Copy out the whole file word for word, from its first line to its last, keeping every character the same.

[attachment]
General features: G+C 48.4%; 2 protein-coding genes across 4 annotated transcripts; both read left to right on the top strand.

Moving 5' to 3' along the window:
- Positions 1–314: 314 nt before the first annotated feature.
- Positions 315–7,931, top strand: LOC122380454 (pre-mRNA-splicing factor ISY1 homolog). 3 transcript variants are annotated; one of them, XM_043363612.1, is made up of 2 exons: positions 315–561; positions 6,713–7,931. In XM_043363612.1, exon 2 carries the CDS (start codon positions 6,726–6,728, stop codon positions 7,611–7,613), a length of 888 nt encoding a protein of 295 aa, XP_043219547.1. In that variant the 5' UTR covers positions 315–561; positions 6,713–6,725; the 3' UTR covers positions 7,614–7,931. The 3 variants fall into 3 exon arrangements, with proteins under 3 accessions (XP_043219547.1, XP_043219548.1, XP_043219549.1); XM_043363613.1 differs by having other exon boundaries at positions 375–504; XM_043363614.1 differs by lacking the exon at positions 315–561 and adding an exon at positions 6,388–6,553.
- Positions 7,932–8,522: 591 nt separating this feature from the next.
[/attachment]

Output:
General features: G+C 48.4%; 2 protein-coding genes across 4 annotated transcripts; both read left to right on the top strand.

Moving 5' to 3' along the window:
- Positions 1–314: 314 nt before the first annotated feature.
- Positions 315–7,931, top strand: LOC122380454 (pre-mRNA-splicing factor ISY1 homolog). 3 transcript variants are annotated; one of them, XM_043363612.1, is made up of 2 exons: positions 315–561; positions 6,713–7,931. In XM_043363612.1, exon 2 carries the CDS (start codon positions 6,726–6,728, stop codon positions 7,611–7,613), a length of 888 nt encoding a protein of 295 aa, XP_043219547.1. In that variant the 5' UTR covers positions 315–561; positions 6,713–6,725; the 3' UTR covers positions 7,614–7,931. The 3 variants fall into 3 exon arrangements, with proteins under 3 accessions (XP_043219547.1, XP_043219548.1, XP_043219549.1); XM_043363613.1 differs by having other exon boundaries at positions 375–504; XM_043363614.1 differs by lacking the exon at positions 315–561 and adding an exon at positions 6,388–6,553.
- Positions 7,932–8,522: 591 nt separating this feature from the next.